In the recent Kentucky Court of Appeals decision Hays v. Nationstar Mortgage LLC, the court resolved two conflicting holdings and determined that judgement liens filed prior to purchase money mortgages have priority over purchase money mortgages.
This decision resolved the conflicting decisions on this issue found in the Kentucky Court of Appeals 2006 decision Kentucky Legal Sys. Corp. v. and the Kentucky Supreme Court 2012 case Mortg. Elec. Registration Sys., Inc. v. Roberts by determining that Roberts overruled Dunn, and that purchase money mortgages do not have priority over previously filed judgment liens.
The Dunn case involved a judgment lien that was filed four years prior to the recording of a mortgage that secured the purchase of the subject property. In determining the relative priorities of the judgment lien and mortgage, the lower court found in favor of the holder of the mortgage, and the holder of the judgment lien appealed to the Kentucky Court of Appeals.
The Court determined that this was a purchase money mortgage pursuant to Restatement (Third) of Property, Mortgages § 7.2 (1997), and that pursuant to the Restatement, “a vendor’s purchase money mortgage is senior to any previous judgment liens that arise against the purchaser-mortgages” even if the vendor has actual knowledge of the judgment.
The Court also analyzed the Kentucky statute relating to the priority of recorded documents, KRS § 382.280, which indicates that mortgages and deeds are effective in the order in which they are acknowledged and recorded. The Court noted judgment liens were not specifically addressed, and that only mortgages and deeds were specifically mentioned. Since there was no definitive statue or case law relating to the priority of judgment liens, the Court decided to follow the Restatement (Third)’s view and held that “third parties who lend money used to purchase real estate in exchange for a mortgage hold special priority over all other recorded liens and judgments except where agreed otherwise by the parties or specified by statute.”
The Roberts case also involved a judgment lien that was filed prior to the recording of a mortgage, which in this case was a mortgage refinancing, not a true purchase money mortgage.
The Court of Appeals found in favor of the judgment lien holder and rejected the mortgage holder arguments that the mortgage should be superior to the judgment lien under the doctrine of equitable subordination. The mortgage holder appealed to the Kentucky Supreme Court.
Although the facts under Roberts and Dunn case were very similar, Roberts made no mention of Dunn. The court spent the majority of the case discussing the doctrine of equitable subordination in general, the various approaches to equitable subordination, and the possible use of equitable subordination in this situation. The court determined that the requirements for equitable subordination had not been satisfied since the mortgage lien holder had constructive notice of the judgment liens and no fraud or misrepresentation was involved. The court also indicated that equitable subordination is only available in those rare circumstances where it is truly required by equity.
Since equitable subordination was not available to the mortgage holder, the court looked at the judgment lien and mortgage lien to determine which party had the superior lien position. The court noted that Kentucky was a race-notice jurisdiction (KRS 382.270-280), and that the judgment lien should have priority over the mortgage since it was recorded prior to the mortgage. As stated by the court “a prior interest in real estate takes priority over a subsequent interest that was taken with notice, actual or constructive, of the prior interest.” The court noted that there was no disputing the priority of the judgment lien if the recording statutes applied.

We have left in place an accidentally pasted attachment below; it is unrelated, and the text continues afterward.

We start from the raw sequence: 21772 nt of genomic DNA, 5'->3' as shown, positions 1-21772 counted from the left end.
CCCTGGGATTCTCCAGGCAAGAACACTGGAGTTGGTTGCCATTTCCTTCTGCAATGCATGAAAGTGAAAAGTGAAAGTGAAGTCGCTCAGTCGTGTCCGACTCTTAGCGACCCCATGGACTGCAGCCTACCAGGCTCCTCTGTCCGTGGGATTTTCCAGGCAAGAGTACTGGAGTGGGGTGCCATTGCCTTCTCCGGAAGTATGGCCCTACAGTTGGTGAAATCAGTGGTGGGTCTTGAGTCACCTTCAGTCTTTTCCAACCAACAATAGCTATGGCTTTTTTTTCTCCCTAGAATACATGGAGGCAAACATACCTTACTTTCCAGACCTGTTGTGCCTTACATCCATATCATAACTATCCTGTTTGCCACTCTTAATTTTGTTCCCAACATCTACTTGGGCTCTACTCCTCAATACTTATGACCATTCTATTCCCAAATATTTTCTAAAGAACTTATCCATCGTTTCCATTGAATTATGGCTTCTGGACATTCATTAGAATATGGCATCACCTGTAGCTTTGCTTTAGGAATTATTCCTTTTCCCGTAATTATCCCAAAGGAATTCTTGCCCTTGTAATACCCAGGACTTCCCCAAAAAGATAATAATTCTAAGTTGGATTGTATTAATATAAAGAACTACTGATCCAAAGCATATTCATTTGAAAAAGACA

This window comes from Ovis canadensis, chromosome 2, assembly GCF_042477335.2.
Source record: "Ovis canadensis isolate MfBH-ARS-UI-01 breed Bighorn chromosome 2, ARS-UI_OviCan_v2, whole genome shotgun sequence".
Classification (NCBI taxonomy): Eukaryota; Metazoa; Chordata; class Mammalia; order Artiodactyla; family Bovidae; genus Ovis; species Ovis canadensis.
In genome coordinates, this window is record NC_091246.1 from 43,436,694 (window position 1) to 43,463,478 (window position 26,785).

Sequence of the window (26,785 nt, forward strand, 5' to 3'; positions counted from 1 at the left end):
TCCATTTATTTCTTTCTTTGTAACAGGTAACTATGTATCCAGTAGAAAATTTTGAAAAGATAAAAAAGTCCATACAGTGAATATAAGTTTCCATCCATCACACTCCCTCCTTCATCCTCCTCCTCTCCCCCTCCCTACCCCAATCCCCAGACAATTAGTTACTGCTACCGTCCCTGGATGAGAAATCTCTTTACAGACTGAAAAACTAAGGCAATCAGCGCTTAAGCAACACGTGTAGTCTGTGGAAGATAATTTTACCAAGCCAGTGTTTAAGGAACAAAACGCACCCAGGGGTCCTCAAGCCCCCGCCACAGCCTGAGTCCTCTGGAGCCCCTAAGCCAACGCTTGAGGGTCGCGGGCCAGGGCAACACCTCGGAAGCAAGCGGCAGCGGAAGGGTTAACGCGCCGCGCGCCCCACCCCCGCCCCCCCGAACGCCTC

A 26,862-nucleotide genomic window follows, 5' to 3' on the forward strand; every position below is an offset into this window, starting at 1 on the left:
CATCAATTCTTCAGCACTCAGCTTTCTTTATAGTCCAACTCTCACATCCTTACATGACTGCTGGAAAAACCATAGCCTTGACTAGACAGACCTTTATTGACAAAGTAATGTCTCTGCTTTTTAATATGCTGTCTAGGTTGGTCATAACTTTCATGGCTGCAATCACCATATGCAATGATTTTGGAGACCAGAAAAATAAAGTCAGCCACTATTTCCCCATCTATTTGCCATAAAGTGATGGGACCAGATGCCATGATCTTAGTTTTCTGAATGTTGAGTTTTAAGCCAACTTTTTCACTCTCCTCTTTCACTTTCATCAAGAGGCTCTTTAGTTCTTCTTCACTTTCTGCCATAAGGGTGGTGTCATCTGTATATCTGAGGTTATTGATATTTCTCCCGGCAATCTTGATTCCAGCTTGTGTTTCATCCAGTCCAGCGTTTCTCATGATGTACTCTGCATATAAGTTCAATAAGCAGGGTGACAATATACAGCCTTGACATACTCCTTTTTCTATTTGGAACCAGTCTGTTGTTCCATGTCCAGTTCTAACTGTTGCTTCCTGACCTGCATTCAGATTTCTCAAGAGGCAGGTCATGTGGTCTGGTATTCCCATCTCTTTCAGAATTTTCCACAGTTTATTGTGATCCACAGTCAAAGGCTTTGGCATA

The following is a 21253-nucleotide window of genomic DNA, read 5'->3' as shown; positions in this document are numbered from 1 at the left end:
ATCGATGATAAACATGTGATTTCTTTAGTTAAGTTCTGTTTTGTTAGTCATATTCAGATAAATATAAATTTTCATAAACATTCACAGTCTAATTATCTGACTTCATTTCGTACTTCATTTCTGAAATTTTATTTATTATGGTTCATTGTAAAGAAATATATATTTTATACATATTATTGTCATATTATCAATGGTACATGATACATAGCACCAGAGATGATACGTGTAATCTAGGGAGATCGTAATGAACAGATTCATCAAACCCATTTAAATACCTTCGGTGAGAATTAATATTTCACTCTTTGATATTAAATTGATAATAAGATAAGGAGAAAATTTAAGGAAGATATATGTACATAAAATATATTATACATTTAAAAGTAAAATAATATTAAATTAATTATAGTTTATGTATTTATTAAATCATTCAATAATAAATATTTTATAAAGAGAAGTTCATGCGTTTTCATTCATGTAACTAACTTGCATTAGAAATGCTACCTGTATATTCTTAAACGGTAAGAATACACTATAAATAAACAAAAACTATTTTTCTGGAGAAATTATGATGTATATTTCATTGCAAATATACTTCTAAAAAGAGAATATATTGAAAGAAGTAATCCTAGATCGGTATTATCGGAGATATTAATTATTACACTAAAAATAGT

In summary, the court found that the doctrine of equitable subordination was not available and that since the judgment lien was filed before the mortgage, it should have priority over the mortgage.
In Hays v. Nationstar Mortgage, LLC, No. 2015-CA-000121-MR, 1/6/2017, a published opinion, the Kentucky Court of Appeals recognized the inconsistencies in Dunn and Roberts and concluded that Roberts implicitly overruled Dunn.
In Hays, a judgment lien was filed against a parcel of property, and a holder of a purchase money mortgage that was recorded after the judgment lien was recorded filed a foreclosure action against the property, claiming its purchase money mortgage was superior to the judgment lien pursuant to Dunn. The judgment lien holder claimed that its judgment lien, which was filed prior to the mortgage, was superior to the mortgage pursuant to Roberts.
The court concluded that Dunn and Roberts were at odds and sought to determine if Roberts overruled Dunn by implication, or if Dunn was a limited exception to Kentucky’s long recognized race-notice rule.
The court determined that Dunn was in opposition to a long line of decisions endorsing the race-notice rule, and that this line of decisions had guided mortgage lenders for years. The court determined it was bound by Roberts, a Kentucky Supreme Court case, and reaffirmed that “Kentucky is a race-notice jurisdiction” and that “a prior interest in real property takes priority over a subsequent interest that was taken with notice, actual or constructive, of the prior interest.” The court further determined that “Dunn is not a limited exception to the general race-notice rule, but rather is supplanted by the most recent expression of Kentucky’s mortgage lending law as set out in Roberts.”
This decision resolves the confusion regarding the relative priority of recorded judgment liens and subsequently recorded mortgage, and endorses the longstanding race-notice “first to file” rule in Kentucky.